Tomorrow night begins Yom HaZikaron, or Memorial Day for Israel's Fallen Soldiers. Unlike in the US, Memorial Day here is what it should be: a somber, reflective day when we collectively remember the Israeli men and women who paid the ultimate price and sacrificed their lives for our freedom. The day also commemorates the hundreds of innocent civilians who were murdered in terrorist attacks on our country's soil.
The current period in the Israeli calendar is as difficult and emotional
as there is all year. There's the high of celebrating Pesach, the
holiday of freedom and redemption followed just six days later by Yom
HaZikaron L'Shoah v'L'Gvura, Holocaust Memorial Day. A week later follows Yom HaZikaron, which gives way the very next day to Yom Ha'atzmaut, Independence Day.
Of course this is not a coincidence. While Independence Day is celebrated on the Hebrew date that David Ben-Gurion read the Declaration of Independence in 1948, the decision to commemorate Memorial Day the day before reflects the acknowledgement that the Jewish people suffered greatly for the establishment of our own country, and unfortunately, continues to do so to defend it. Just about every single Israeli is either the descendant of a Holocaust survivor, has lost a family member in a war or terrorist attack or knows someone who has.
I am fortunate to not personally know the effect this kind of loss has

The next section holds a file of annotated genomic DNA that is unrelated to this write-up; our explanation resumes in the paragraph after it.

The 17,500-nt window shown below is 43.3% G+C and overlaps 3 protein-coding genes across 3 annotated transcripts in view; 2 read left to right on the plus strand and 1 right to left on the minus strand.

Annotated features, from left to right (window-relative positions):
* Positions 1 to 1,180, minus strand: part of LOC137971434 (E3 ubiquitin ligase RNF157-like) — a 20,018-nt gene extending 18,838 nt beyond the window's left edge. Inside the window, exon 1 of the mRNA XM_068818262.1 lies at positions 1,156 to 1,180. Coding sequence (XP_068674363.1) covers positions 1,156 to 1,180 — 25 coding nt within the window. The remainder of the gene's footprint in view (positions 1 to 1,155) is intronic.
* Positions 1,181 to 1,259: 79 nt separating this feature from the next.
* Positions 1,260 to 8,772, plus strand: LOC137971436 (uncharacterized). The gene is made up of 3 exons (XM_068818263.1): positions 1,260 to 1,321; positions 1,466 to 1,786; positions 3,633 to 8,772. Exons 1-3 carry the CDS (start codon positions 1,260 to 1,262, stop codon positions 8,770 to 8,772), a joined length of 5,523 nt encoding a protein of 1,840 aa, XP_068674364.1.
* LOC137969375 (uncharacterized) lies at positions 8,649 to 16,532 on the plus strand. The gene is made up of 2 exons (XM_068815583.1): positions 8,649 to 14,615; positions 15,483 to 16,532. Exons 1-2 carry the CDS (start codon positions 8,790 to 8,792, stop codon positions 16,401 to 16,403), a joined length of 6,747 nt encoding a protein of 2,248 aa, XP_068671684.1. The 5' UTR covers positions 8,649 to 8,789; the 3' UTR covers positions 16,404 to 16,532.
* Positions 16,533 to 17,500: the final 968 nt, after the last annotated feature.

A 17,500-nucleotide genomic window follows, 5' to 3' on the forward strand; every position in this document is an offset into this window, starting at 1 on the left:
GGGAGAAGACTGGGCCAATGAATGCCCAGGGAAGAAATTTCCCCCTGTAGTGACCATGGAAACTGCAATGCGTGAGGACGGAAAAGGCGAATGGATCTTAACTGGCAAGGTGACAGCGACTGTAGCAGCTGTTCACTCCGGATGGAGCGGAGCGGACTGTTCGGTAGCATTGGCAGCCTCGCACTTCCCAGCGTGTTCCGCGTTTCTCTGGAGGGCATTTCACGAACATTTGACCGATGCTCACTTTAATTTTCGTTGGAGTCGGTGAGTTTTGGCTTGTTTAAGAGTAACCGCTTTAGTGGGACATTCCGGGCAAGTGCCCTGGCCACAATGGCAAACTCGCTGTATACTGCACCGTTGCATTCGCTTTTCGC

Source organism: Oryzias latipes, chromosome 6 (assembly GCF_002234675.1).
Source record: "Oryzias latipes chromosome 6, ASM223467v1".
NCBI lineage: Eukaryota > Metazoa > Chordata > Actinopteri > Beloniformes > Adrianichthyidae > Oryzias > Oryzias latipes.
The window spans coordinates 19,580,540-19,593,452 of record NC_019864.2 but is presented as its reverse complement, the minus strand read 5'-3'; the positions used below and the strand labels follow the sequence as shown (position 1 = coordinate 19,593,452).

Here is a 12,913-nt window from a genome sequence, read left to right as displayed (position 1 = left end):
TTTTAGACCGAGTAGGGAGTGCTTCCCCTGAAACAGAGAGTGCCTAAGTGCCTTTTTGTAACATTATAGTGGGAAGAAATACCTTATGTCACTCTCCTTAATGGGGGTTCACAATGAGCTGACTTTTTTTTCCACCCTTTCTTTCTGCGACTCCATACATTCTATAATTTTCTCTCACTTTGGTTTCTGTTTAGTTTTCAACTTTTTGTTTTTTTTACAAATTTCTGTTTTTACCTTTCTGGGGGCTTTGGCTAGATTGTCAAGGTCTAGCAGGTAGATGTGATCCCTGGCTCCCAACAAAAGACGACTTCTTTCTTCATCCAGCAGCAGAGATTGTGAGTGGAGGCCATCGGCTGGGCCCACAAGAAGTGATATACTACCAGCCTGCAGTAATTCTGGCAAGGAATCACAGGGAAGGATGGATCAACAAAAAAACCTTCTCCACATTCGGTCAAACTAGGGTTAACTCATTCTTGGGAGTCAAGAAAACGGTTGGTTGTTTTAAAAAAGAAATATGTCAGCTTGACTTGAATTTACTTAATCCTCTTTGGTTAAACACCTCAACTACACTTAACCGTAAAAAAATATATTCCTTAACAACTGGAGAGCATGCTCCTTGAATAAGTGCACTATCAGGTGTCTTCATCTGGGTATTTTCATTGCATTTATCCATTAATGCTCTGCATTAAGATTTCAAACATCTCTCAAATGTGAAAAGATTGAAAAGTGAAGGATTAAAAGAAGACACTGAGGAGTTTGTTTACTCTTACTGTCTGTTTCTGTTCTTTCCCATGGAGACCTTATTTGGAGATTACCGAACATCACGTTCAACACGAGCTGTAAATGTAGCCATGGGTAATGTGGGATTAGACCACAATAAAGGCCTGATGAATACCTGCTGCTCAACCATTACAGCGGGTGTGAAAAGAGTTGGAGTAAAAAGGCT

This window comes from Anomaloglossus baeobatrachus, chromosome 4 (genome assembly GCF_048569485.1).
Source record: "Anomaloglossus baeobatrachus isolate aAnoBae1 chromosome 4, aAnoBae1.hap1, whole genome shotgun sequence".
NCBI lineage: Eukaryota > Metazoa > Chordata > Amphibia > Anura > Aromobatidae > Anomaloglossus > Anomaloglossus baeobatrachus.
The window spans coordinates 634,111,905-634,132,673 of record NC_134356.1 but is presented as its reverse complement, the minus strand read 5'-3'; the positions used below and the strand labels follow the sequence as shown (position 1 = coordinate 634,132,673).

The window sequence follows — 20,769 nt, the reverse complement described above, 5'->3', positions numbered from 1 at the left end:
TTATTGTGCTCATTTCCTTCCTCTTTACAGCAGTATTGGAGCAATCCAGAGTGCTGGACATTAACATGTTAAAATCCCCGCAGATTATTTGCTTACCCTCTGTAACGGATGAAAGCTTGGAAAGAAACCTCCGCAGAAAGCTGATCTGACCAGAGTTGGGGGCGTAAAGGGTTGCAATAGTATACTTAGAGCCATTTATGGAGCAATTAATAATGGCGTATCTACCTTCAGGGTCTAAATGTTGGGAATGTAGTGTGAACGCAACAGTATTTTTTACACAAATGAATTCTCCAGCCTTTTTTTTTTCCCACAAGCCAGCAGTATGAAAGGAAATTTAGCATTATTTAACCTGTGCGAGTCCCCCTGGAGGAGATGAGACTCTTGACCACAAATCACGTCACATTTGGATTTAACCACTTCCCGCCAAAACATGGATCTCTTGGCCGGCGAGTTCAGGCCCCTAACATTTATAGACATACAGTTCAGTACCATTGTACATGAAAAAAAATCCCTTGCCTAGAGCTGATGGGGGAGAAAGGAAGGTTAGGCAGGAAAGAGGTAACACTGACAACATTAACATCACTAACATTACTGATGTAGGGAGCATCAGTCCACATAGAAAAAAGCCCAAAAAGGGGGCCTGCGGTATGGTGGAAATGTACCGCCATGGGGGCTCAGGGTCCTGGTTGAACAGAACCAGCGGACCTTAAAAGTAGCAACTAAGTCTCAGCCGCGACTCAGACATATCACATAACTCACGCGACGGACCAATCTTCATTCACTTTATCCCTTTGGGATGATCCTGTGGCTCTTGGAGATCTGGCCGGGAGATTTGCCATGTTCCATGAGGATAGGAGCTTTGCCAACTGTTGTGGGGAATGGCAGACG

on a family: all eight of my great-grandparents left Europe just after
the turn of the 20th century, and all four of my grandparents were born
in North America. I did have the opportunity of being at Yad VaShem last week for the national memorial ceremony attended by Prime Minister Netanyahu and President Peres. The touching ceremony included a special honor for six survivors who each lit a torch to symbolize one million of the 6 million Jews murdered. As each survivor was spotlighted, a 4 minute video played to tell their story, the story of their community in Europe, what happened to it and to their families, and finally, how they survived and made it to Israel. As sad and tragic as each of their stories was, it also gave hope, that after experiencing the single worst atrocity ever committed on this planet, each of these people could come to Israel and contribute to the building of a Jewish State. That, I believe is what is most powerful about these Israeli High Holidays, and why they must lead up to our Independence Day.
Far too often, we get caught up in the minutia of daily life: all the little things we each have to do that day, that week. It's not often enough we get to stop and think about what it all means. For a country that elicits such impassioned responses, both positive and negative, domestically as well as internationally, it's not only healthy, but imperative, that we step back and internalize all that that this country stands for, regardless of our differences of opinion on policy and politics. The creation of Israel has forever changed Jewish life all over the world and has finally made the Jewish people a people with a home.
Thus my tribute to Israel's fallen is simply my presence: that while the horrors of the Shoah are unimaginable for anyone who did not suffer through it, and while we mourn the thousands of men and women who have given their lives to create and defend the State of Israel, the pain, trauma and loss is not in vain. We have built here in our historic homeland, a country and a society that those living here even 100 years ago could not have dreamed of. I give thanks to them each and every day by living here and by being a part of the country they helped create.
אם תרצו, אין זו אגדה
בנימין זאב הרצל –
"If you will it, it is no dream"
- Theodor Herzl